I have a uncle in Bay of St. Louis who is a dentist and have two offices around the area. I came down there to visit him a couple of times and I always thought that it was a great city. Hearing that my uncles house(which was on the beach) was gone and that the same city that I came to visit is devastated. I would like to come back to a rebuilt city where my uncle use to live(lives in Florida now) and go fishing on his boat again. It broke me seeing the city almost gone.


I kknow your deceased father, my '44 classmate at St Stanislaus, and your wonderful mother, are proud.

God bless you.

Dear Mayor Eddie- Just know we are praying for you and our friends on the coast, and know y'all are not forgotten here! Keep the faith!

Thoughts of Bay St. Louis

There is a beach that hosts a sunset and a warm and gentle breeze.
It lingers there and reminds us of days of joy and ease.
Days that we all cherished in a place that was so sweet.
Where life was soft and easy like the sand beneath our feet.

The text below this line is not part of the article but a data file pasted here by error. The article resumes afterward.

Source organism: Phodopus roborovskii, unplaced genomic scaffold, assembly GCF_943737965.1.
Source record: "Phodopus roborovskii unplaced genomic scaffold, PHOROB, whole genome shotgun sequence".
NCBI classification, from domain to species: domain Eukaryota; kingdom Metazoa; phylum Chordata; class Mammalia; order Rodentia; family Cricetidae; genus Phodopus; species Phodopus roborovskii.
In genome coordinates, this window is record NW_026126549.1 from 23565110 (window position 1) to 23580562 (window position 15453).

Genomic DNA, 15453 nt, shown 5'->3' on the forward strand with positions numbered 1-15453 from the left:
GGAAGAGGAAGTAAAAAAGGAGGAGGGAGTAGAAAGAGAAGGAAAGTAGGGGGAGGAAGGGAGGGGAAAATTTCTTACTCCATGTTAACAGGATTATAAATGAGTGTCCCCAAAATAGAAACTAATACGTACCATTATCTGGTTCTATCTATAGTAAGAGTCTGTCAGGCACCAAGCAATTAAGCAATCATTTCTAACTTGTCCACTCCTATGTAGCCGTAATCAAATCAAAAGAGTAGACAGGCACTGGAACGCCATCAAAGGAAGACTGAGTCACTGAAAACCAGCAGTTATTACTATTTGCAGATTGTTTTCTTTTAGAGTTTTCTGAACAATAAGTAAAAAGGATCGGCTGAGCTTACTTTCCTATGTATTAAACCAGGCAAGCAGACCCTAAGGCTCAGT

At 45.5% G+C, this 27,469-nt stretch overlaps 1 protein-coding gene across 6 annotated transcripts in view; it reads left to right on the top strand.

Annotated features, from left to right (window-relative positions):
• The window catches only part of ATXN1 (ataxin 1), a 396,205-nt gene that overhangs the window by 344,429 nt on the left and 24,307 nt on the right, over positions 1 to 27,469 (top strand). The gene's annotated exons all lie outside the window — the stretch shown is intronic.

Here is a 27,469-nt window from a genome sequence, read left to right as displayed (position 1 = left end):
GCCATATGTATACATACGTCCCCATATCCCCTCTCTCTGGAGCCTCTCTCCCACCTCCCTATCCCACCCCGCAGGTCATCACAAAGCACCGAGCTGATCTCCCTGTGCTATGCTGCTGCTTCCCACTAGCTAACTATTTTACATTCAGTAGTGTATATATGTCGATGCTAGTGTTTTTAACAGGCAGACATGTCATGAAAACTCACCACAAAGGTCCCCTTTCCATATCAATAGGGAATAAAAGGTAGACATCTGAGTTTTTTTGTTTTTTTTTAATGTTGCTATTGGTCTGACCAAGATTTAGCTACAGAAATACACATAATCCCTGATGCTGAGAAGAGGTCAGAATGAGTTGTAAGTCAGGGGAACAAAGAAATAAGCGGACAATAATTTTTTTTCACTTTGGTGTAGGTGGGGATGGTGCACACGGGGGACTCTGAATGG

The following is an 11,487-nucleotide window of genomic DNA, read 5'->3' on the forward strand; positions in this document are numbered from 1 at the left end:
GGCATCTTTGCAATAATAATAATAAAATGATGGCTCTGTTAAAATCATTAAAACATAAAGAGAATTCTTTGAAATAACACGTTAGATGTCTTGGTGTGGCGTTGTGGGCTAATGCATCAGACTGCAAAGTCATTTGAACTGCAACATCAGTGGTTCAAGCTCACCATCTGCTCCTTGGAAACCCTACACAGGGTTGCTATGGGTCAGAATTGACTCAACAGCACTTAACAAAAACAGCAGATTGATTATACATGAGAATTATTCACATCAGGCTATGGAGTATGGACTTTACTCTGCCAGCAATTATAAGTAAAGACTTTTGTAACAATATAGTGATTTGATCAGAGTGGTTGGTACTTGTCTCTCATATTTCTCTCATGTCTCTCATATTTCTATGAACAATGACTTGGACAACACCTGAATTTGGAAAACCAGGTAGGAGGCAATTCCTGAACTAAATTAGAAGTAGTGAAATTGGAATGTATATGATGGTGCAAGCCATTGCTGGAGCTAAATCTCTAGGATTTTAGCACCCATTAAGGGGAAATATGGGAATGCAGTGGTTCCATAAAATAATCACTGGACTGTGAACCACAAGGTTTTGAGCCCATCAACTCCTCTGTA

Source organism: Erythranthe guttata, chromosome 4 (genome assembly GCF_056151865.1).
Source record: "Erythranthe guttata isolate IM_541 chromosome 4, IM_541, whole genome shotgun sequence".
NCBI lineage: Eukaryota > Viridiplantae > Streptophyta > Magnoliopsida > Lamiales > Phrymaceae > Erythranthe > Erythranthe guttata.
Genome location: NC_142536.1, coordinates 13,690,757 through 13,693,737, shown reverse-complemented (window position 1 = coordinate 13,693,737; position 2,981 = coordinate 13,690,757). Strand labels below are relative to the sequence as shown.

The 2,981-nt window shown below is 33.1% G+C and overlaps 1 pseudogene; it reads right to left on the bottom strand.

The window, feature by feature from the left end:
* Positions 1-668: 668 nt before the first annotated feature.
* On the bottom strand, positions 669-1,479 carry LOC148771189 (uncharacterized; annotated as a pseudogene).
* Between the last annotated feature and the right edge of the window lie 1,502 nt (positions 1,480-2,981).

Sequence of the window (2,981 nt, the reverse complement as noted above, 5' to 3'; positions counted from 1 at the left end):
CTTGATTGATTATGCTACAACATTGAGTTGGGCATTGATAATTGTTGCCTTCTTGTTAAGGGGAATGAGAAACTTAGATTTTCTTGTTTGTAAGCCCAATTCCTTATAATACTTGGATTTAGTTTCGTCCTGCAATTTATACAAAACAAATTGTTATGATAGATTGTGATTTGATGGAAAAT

Days we filled with nothing but the need to have some fun.
To bask in God’s creation while we sat beneath the sun.
A place that was a haven from the hectic pace of life.
Where calm set in and slowly smoothed away the stress and strife.
The moss draped Oaks surrounded you underneath a clear blue sky
And lazy days to enjoy this view as time passed slowly by.
The sun still sets at the completion of each golden sun drenched day
The breeze still blows to beckon us to return again to play.
And return we will with hearts full of hope and treasured memories To the Bay that we love, to the life that we knew, to enjoy again the breeze.
Laurie Laville 2005

Mayor Favre,